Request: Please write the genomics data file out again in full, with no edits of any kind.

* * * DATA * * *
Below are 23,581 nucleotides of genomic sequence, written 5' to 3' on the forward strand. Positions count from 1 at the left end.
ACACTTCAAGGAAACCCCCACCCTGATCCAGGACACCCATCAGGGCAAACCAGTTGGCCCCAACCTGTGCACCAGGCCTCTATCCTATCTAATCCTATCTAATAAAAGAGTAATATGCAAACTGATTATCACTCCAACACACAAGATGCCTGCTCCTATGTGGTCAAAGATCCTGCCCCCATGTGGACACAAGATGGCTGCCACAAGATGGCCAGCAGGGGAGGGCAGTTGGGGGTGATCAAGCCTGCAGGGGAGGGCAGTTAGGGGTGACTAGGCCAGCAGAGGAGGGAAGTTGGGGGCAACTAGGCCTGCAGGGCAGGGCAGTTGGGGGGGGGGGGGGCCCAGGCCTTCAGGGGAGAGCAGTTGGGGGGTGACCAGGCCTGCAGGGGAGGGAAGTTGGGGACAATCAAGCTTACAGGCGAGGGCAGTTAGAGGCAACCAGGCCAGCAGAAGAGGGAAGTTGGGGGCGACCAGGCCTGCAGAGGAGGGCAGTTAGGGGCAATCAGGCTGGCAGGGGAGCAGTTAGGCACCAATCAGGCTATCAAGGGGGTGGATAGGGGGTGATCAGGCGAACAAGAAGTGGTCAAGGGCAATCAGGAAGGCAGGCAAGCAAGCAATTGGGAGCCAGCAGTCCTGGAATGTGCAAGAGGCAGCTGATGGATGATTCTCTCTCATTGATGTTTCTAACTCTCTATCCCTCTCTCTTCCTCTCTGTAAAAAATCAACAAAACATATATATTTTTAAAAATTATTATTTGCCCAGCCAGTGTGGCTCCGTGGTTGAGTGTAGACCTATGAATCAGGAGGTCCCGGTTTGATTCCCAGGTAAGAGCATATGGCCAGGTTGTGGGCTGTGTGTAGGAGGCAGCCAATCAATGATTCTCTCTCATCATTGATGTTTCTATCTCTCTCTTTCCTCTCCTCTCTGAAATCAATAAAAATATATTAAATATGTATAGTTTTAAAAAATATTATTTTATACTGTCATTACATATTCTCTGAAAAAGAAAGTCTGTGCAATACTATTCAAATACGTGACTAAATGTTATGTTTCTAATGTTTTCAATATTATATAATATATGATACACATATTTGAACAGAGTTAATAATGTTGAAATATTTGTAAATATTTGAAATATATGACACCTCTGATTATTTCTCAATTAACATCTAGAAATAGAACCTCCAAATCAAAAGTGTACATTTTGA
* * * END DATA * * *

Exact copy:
Below are 23,581 nucleotides of genomic sequence, written 5' to 3' on the forward strand. Positions count from 1 at the left end.
ACACTTCAAGGAAACCCCCACCCTGATCCAGGACACCCATCAGGGCAAACCAGTTGGCCCCAACCTGTGCACCAGGCCTCTATCCTATCTAATCCTATCTAATAAAAGAGTAATATGCAAACTGATTATCACTCCAACACACAAGATGCCTGCTCCTATGTGGTCAAAGATCCTGCCCCCATGTGGACACAAGATGGCTGCCACAAGATGGCCAGCAGGGGAGGGCAGTTGGGGGTGATCAAGCCTGCAGGGGAGGGCAGTTAGGGGTGACTAGGCCAGCAGAGGAGGGAAGTTGGGGGCAACTAGGCCTGCAGGGCAGGGCAGTTGGGGGGGGGGGGGGCCCAGGCCTTCAGGGGAGAGCAGTTGGGGGGTGACCAGGCCTGCAGGGGAGGGAAGTTGGGGACAATCAAGCTTACAGGCGAGGGCAGTTAGAGGCAACCAGGCCAGCAGAAGAGGGAAGTTGGGGGCGACCAGGCCTGCAGAGGAGGGCAGTTAGGGGCAATCAGGCTGGCAGGGGAGCAGTTAGGCACCAATCAGGCTATCAAGGGGGTGGATAGGGGGTGATCAGGCGAACAAGAAGTGGTCAAGGGCAATCAGGAAGGCAGGCAAGCAAGCAATTGGGAGCCAGCAGTCCTGGAATGTGCAAGAGGCAGCTGATGGATGATTCTCTCTCATTGATGTTTCTAACTCTCTATCCCTCTCTCTTCCTCTCTGTAAAAAATCAACAAAACATATATATTTTTAAAAATTATTATTTGCCCAGCCAGTGTGGCTCCGTGGTTGAGTGTAGACCTATGAATCAGGAGGTCCCGGTTTGATTCCCAGGTAAGAGCATATGGCCAGGTTGTGGGCTGTGTGTAGGAGGCAGCCAATCAATGATTCTCTCTCATCATTGATGTTTCTATCTCTCTCTTTCCTCTCCTCTCTGAAATCAATAAAAATATATTAAATATGTATAGTTTTAAAAAATATTATTTTATACTGTCATTACATATTCTCTGAAAAAGAAAGTCTGTGCAATACTATTCAAATACGTGACTAAATGTTATGTTTCTAATGTTTTCAATATTATATAATATATGATACACATATTTGAACAGAGTTAATAATGTTGAAATATTTGTAAATATTTGAAATATATGACACCTCTGATTATTTCTCAATTAACATCTAGAAATAGAACCTCCAAATCAAAAGTGTACATTTTGA